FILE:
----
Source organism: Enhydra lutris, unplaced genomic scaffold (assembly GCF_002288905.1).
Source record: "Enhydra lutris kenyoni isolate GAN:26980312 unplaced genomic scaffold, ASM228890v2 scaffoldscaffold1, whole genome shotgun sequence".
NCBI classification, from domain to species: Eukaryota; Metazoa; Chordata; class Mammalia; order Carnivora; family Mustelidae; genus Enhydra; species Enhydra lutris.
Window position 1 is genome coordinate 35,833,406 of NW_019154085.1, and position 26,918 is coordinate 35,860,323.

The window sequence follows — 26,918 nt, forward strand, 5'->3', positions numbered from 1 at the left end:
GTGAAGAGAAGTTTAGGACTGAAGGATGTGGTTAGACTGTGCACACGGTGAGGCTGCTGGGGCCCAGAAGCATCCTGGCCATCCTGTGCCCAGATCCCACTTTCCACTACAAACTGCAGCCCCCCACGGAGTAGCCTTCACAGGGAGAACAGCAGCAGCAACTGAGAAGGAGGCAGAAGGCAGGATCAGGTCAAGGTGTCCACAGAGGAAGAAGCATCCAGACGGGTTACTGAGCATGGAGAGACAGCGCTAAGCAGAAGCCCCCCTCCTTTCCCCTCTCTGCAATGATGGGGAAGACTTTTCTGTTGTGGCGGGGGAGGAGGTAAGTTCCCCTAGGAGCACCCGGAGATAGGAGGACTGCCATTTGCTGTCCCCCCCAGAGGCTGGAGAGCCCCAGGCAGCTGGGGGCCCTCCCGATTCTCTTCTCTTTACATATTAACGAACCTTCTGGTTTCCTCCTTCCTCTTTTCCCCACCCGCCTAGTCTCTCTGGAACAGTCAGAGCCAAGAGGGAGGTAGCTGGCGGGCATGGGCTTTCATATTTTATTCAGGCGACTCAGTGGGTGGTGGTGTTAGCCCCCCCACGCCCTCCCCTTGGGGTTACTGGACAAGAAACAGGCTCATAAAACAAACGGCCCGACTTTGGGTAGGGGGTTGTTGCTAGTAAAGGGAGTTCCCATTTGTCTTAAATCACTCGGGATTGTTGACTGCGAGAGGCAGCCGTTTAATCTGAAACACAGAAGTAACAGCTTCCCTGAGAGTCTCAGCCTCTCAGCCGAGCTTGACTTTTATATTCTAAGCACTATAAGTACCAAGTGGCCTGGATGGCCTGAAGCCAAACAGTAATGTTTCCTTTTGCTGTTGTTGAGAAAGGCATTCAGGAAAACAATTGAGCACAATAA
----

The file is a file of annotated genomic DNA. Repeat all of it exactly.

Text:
Source organism: Enhydra lutris, unplaced genomic scaffold (assembly GCF_002288905.1).
Source record: "Enhydra lutris kenyoni isolate GAN:26980312 unplaced genomic scaffold, ASM228890v2 scaffoldscaffold1, whole genome shotgun sequence".
NCBI classification, from domain to species: Eukaryota; Metazoa; Chordata; class Mammalia; order Carnivora; family Mustelidae; genus Enhydra; species Enhydra lutris.
Window position 1 is genome coordinate 35,833,406 of NW_019154085.1, and position 26,918 is coordinate 35,860,323.

The window sequence follows — 26,918 nt, forward strand, 5'->3', positions numbered from 1 at the left end:
GTGAAGAGAAGTTTAGGACTGAAGGATGTGGTTAGACTGTGCACACGGTGAGGCTGCTGGGGCCCAGAAGCATCCTGGCCATCCTGTGCCCAGATCCCACTTTCCACTACAAACTGCAGCCCCCCACGGAGTAGCCTTCACAGGGAGAACAGCAGCAGCAACTGAGAAGGAGGCAGAAGGCAGGATCAGGTCAAGGTGTCCACAGAGGAAGAAGCATCCAGACGGGTTACTGAGCATGGAGAGACAGCGCTAAGCAGAAGCCCCCCTCCTTTCCCCTCTCTGCAATGATGGGGAAGACTTTTCTGTTGTGGCGGGGGAGGAGGTAAGTTCCCCTAGGAGCACCCGGAGATAGGAGGACTGCCATTTGCTGTCCCCCCCAGAGGCTGGAGAGCCCCAGGCAGCTGGGGGCCCTCCCGATTCTCTTCTCTTTACATATTAACGAACCTTCTGGTTTCCTCCTTCCTCTTTTCCCCACCCGCCTAGTCTCTCTGGAACAGTCAGAGCCAAGAGGGAGGTAGCTGGCGGGCATGGGCTTTCATATTTTATTCAGGCGACTCAGTGGGTGGTGGTGTTAGCCCCCCCACGCCCTCCCCTTGGGGTTACTGGACAAGAAACAGGCTCATAAAACAAACGGCCCGACTTTGGGTAGGGGGTTGTTGCTAGTAAAGGGAGTTCCCATTTGTCTTAAATCACTCGGGATTGTTGACTGCGAGAGGCAGCCGTTTAATCTGAAACACAGAAGTAACAGCTTCCCTGAGAGTCTCAGCCTCTCAGCCGAGCTTGACTTTTATATTCTAAGCACTATAAGTACCAAGTGGCCTGGATGGCCTGAAGCCAAACAGTAATGTTTCCTTTTGCTGTTGTTGAGAAAGGCATTCAGGAAAACAATTGAGCACAATAA